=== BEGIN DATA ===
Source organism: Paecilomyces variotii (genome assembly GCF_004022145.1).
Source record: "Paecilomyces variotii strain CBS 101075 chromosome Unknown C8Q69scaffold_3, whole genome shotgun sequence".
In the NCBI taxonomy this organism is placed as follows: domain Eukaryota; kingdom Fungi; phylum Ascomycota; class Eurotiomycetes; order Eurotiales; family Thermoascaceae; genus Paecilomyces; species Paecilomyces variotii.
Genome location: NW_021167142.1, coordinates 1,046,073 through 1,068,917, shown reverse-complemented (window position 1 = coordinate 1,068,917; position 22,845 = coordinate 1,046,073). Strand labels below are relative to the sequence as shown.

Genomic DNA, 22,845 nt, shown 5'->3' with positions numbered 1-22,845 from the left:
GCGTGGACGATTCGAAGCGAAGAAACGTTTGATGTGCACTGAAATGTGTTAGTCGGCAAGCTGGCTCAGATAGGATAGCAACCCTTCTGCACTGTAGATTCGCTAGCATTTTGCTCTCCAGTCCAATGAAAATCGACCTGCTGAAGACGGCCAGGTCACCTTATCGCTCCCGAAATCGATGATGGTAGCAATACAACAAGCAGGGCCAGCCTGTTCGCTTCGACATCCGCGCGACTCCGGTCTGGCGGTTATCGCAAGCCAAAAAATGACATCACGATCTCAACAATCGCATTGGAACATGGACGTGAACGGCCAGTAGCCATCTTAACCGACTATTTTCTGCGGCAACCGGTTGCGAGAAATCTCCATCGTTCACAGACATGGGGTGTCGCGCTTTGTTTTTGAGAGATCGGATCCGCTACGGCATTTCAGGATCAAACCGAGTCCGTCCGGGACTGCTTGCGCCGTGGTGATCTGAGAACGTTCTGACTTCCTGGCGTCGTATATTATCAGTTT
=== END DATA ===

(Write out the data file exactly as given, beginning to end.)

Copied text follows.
Source organism: Paecilomyces variotii (genome assembly GCF_004022145.1).
Source record: "Paecilomyces variotii strain CBS 101075 chromosome Unknown C8Q69scaffold_3, whole genome shotgun sequence".
In the NCBI taxonomy this organism is placed as follows: domain Eukaryota; kingdom Fungi; phylum Ascomycota; class Eurotiomycetes; order Eurotiales; family Thermoascaceae; genus Paecilomyces; species Paecilomyces variotii.
Genome location: NW_021167142.1, coordinates 1,046,073 through 1,068,917, shown reverse-complemented (window position 1 = coordinate 1,068,917; position 22,845 = coordinate 1,046,073). Strand labels below are relative to the sequence as shown.

Genomic DNA, 22,845 nt, shown 5'->3' with positions numbered 1-22,845 from the left:
GCGTGGACGATTCGAAGCGAAGAAACGTTTGATGTGCACTGAAATGTGTTAGTCGGCAAGCTGGCTCAGATAGGATAGCAACCCTTCTGCACTGTAGATTCGCTAGCATTTTGCTCTCCAGTCCAATGAAAATCGACCTGCTGAAGACGGCCAGGTCACCTTATCGCTCCCGAAATCGATGATGGTAGCAATACAACAAGCAGGGCCAGCCTGTTCGCTTCGACATCCGCGCGACTCCGGTCTGGCGGTTATCGCAAGCCAAAAAATGACATCACGATCTCAACAATCGCATTGGAACATGGACGTGAACGGCCAGTAGCCATCTTAACCGACTATTTTCTGCGGCAACCGGTTGCGAGAAATCTCCATCGTTCACAGACATGGGGTGTCGCGCTTTGTTTTTGAGAGATCGGATCCGCTACGGCATTTCAGGATCAAACCGAGTCCGTCCGGGACTGCTTGCGCCGTGGTGATCTGAGAACGTTCTGACTTCCTGGCGTCGTATATTATCAGTTT